Select Committee on International Development Fifth Report


A.26/01 Parliamentary Commissioner Act 1967

Report by the Parliamentary Commissioner for Administration (the Ombudsman) to Mr Tony Worthington MP of the results of an investigation into a complaint made by Mr Bowen Wells MP

1. Mr Wells complains that the Foreign and Commonwealth Office (FCO) have failed to provide him with information which he believes he is entitled to under the Code of Practice on Access to Government Information (the Code). My investigation began in February 2001, when I received the comments of the Permanent Secretary of FCO. I have not put into this report every detail investigated by my staff, but I am satisfied that no matter of significance has been overlooked.


2. On 12 July 2000 the Minister for Europe wrote to Mr Wells about an interview that Mr Wells, in his capacity as Chairman of the House of Commons Select Committee on International Development (the Committee), had given to the BBC about the Ilisu Dam project in Turkey following publication of a report by the Committee on the subject. (For general background about this project, see Annex A.) The Minister said that the Committee had been wrong to suggest that FCO had not raised questions about the proposed dam's effect on the issue of human rights. Mr Wells replied on 13 July. He quoted responses made by both the Minister for Trade and the Chief Executive of the Export Credits Guarantee Department (ECGD) when giving evidence to the Committee on 1 February which, according to Mr Wells, contradicted what the Minister for Europe had said in his letter. Mr Wells went on to ask to see all the correspondence between FCO and the Department of Trade and Industry (DTI) concerning the Ilisu Dam up to 1 February 2000.

3. The Minister for Europe replied on 19 September. He said that, under the Code, correspondence between Government departments was not normally disclosed; and that he saw no need to depart from that practice on this occasion. No Code exemption was cited. On the same day the Secretary of State for Trade and Industry wrote to Mr Wells attaching the Government's response to the Committee's report. In noting Mr Wells's information request he said that he hoped that the correspondence between Mr Wells and the Minister for Europe, in addition to the Government's response to the report, had clarified the question of FCO advice concerning human rights issues arising from the Ilisu Dam project.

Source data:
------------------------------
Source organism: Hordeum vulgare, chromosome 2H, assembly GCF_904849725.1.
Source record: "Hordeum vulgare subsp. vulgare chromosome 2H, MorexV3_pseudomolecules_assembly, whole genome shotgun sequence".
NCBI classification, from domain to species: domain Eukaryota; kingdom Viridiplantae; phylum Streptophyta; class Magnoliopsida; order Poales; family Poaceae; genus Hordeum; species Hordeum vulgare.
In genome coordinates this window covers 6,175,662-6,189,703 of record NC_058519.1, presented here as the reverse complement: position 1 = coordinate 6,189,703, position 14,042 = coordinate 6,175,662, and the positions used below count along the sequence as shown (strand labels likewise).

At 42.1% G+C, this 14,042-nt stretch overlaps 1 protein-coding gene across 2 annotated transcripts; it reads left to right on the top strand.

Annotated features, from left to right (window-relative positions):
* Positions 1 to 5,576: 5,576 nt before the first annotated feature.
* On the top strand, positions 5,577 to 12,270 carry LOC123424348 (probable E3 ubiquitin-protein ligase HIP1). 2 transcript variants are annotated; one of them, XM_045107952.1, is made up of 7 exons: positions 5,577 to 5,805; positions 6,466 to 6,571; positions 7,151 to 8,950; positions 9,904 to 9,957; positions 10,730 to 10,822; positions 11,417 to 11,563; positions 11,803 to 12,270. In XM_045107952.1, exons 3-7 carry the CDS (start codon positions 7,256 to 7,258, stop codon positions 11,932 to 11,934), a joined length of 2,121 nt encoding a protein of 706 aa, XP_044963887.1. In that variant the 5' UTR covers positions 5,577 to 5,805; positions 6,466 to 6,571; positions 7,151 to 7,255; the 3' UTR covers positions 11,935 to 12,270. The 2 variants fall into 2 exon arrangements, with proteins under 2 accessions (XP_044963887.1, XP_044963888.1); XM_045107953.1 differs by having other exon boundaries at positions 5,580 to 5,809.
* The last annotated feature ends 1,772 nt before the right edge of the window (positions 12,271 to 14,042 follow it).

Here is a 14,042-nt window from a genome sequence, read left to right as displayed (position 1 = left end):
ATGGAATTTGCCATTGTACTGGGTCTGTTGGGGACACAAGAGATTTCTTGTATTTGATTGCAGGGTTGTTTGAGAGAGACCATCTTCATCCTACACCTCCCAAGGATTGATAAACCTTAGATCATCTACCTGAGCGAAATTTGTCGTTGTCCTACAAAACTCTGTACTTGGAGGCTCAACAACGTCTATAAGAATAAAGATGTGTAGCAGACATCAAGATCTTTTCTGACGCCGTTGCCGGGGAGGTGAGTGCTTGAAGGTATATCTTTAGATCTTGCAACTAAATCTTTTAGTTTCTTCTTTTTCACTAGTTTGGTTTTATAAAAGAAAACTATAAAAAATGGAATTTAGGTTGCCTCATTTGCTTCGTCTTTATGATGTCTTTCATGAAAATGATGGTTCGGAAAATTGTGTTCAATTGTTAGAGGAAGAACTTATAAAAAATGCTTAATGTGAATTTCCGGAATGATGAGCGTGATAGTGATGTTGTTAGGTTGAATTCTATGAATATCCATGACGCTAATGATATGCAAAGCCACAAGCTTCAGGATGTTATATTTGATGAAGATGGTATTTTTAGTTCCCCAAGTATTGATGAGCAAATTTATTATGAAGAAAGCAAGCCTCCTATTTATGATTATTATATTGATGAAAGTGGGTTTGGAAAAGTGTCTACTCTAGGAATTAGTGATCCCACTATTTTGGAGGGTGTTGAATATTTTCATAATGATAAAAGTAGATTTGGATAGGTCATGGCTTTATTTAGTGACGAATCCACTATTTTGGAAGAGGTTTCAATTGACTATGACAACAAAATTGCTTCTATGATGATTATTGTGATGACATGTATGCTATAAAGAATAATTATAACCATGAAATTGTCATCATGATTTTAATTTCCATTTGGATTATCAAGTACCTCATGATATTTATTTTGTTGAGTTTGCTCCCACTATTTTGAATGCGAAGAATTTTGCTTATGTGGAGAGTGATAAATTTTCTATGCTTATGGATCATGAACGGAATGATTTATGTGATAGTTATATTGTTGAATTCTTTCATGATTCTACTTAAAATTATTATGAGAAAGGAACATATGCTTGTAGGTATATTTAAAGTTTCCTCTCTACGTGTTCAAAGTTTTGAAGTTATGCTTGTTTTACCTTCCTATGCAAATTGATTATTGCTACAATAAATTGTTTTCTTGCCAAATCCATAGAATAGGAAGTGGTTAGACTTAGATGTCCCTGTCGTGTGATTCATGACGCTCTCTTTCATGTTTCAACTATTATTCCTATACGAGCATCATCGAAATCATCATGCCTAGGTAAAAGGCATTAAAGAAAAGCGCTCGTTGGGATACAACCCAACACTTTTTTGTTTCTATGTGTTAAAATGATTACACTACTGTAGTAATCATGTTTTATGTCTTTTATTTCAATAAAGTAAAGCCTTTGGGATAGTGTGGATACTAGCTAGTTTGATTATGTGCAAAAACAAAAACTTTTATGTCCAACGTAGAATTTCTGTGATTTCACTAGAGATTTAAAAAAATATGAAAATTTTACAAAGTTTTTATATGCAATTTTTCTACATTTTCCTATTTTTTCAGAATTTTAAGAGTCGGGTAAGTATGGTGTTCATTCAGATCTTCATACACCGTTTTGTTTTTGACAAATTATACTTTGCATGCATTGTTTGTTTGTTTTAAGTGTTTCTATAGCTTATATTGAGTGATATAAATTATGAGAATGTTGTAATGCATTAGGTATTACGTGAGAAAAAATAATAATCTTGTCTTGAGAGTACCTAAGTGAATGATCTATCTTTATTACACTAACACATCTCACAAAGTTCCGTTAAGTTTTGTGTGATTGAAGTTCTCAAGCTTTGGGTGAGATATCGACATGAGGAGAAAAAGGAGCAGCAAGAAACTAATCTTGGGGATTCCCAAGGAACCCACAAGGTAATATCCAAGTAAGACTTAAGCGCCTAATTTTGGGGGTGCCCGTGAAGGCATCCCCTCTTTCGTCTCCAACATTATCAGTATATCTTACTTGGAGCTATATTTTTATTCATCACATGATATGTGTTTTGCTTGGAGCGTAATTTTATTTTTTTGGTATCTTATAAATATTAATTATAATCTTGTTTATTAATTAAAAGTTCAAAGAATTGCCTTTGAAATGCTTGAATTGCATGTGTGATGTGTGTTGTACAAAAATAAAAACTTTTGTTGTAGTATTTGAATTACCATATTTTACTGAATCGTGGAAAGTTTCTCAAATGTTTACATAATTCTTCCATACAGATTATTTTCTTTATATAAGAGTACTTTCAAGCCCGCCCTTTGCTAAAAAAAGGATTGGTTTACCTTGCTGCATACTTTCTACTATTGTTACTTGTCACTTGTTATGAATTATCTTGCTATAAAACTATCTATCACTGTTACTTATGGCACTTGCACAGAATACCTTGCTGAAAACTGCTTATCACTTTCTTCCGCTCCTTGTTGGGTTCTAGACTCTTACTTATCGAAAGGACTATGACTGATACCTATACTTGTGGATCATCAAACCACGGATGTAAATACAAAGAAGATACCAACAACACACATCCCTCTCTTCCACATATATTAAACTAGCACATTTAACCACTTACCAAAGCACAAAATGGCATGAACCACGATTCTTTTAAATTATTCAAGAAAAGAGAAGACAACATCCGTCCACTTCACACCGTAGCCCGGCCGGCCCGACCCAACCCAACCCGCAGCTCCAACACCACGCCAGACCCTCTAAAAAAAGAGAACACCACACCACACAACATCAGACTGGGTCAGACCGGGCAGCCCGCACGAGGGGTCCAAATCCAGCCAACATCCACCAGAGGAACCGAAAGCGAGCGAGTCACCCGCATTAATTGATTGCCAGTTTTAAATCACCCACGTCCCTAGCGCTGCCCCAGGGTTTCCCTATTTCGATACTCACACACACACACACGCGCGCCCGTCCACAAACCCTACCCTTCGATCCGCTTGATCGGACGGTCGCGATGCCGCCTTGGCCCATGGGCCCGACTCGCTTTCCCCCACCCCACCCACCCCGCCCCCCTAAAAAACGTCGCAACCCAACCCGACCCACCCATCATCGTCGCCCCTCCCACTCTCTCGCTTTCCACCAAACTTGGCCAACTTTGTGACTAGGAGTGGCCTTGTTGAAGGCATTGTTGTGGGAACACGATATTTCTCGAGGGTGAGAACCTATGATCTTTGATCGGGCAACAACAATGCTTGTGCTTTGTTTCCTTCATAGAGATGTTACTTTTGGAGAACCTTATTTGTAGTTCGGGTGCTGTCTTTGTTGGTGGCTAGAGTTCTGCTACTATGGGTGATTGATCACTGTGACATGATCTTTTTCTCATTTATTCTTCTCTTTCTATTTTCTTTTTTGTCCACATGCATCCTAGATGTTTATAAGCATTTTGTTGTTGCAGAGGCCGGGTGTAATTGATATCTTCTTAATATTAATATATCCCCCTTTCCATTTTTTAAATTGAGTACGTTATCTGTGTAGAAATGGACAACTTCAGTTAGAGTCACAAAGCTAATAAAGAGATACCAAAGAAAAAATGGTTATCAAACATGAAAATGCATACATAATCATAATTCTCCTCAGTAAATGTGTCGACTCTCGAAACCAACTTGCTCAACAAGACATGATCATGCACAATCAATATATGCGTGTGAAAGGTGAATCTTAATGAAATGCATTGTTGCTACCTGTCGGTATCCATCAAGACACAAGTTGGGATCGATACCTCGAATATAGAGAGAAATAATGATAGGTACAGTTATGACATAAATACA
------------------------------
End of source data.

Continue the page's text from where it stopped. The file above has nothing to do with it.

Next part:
4. On 4 October Mr Wells replied to the Minister for Europe. He said he was unclear from the correspondence he had received from the Secretary of State for Trade and Industry whether or not the documentation he had asked for would be made available. He went on to say that, in his view, the Minister had not interpreted the Code correctly and asked him to reconsider his decision, adding that he was sure that they could reach an agreement which would allow access to the documents on a secure and confidential basis.

5. The Minister for Europe replied to Mr Wells on 17 October. He said that, under Exemption 2 of the Code, confidential correspondence forming part of the deliberative process between Government departments was not normally disclosed because this would harm the frankness and candour of internal discussion. He also said that he did not consider that the public interest in releasing the information sought by Mr Wells outweighed the harm that would be caused should it be disclosed. He went on to say that the Secretary of State for Trade and Industry, in his letter to Mr Wells dated 19 September, had been referring to correspondence between the Minister for Europe and the Committee, not correspondence between FCO and ECGD; and that the Government's position remained unchanged.

The Permanent Secretary's comments

6. With his response to the complaint, the Permanent Secretary of FCO enclosed copies of four letters between FCO and DTI which in his view demonstrated that FCO had raised concerns, including human rights, about the Ilisu Dam project. These were: i) a letter from the Foreign Secretary to the Secretary of State for Trade and Industry dated 2 December 1999; ii) a letter from a FCO official to an ECGD official dated 24 May 1999; iii) a letter from the then Minister for Europe to the then Minister for Trade dated 31 March 1999; and, iv) the then Minister for Trade's response to that letter dated 5 May 1999. The Permanent Secretary said that it was clear from this correspondence that FCO had raised concerns about the Ilisu Dam as early as March 1999, and particularly the key human rights issue of resettlement. However, these letters alone did not paint the whole picture: there had also been meetings, and many telephone conversations, between officials at which FCO had made similar points.

7. The Permanent Secretary said that the origin of Mr Wells's complaint was the Minister for Trade's evidence to the Committee on 1 February 2000; and that in his evidence the Minister had said that, to the best of his knowledge, no Government Department had raised human rights concerns about the Ilisu Dam. This misapprehension had been corrected in the Government's reply to the report in October 2000. The Minister had subsequently clarified his position in a letter to Mr Wells on 24 January 2001.